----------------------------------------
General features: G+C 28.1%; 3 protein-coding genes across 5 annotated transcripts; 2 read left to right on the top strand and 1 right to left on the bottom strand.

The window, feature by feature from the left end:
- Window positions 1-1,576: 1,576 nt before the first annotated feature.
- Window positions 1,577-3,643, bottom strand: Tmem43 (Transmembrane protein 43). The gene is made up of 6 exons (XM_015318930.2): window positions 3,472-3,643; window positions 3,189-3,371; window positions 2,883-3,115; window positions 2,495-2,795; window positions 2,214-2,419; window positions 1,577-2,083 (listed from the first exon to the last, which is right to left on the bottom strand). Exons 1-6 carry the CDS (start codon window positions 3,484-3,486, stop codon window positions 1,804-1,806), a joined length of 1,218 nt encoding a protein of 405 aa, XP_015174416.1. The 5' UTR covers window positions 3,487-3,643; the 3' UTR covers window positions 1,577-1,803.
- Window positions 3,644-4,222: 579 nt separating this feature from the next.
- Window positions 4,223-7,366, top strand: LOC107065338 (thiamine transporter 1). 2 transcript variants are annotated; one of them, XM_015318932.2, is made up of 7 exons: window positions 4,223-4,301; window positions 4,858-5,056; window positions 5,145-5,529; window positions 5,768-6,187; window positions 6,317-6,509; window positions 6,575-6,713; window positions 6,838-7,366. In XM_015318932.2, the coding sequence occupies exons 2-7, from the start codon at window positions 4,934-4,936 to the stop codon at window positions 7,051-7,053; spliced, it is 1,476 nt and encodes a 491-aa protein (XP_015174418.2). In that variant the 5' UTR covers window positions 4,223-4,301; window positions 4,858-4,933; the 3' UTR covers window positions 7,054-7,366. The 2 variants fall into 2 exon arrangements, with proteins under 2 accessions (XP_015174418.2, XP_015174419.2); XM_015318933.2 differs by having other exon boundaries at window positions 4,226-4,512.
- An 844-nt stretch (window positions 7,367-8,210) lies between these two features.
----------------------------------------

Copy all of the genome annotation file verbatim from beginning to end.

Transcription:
General features: G+C 28.1%; 3 protein-coding genes across 5 annotated transcripts; 2 read left to right on the top strand and 1 right to left on the bottom strand.

The window, feature by feature from the left end:
- Window positions 1-1,576: 1,576 nt before the first annotated feature.
- Window positions 1,577-3,643, bottom strand: Tmem43 (Transmembrane protein 43). The gene is made up of 6 exons (XM_015318930.2): window positions 3,472-3,643; window positions 3,189-3,371; window positions 2,883-3,115; window positions 2,495-2,795; window positions 2,214-2,419; window positions 1,577-2,083 (listed from the first exon to the last, which is right to left on the bottom strand). Exons 1-6 carry the CDS (start codon window positions 3,484-3,486, stop codon window positions 1,804-1,806), a joined length of 1,218 nt encoding a protein of 405 aa, XP_015174416.1. The 5' UTR covers window positions 3,487-3,643; the 3' UTR covers window positions 1,577-1,803.
- Window positions 3,644-4,222: 579 nt separating this feature from the next.
- Window positions 4,223-7,366, top strand: LOC107065338 (thiamine transporter 1). 2 transcript variants are annotated; one of them, XM_015318932.2, is made up of 7 exons: window positions 4,223-4,301; window positions 4,858-5,056; window positions 5,145-5,529; window positions 5,768-6,187; window positions 6,317-6,509; window positions 6,575-6,713; window positions 6,838-7,366. In XM_015318932.2, the coding sequence occupies exons 2-7, from the start codon at window positions 4,934-4,936 to the stop codon at window positions 7,051-7,053; spliced, it is 1,476 nt and encodes a 491-aa protein (XP_015174418.2). In that variant the 5' UTR covers window positions 4,223-4,301; window positions 4,858-4,933; the 3' UTR covers window positions 7,054-7,366. The 2 variants fall into 2 exon arrangements, with proteins under 2 accessions (XP_015174418.2, XP_015174419.2); XM_015318933.2 differs by having other exon boundaries at window positions 4,226-4,512.
- An 844-nt stretch (window positions 7,367-8,210) lies between these two features.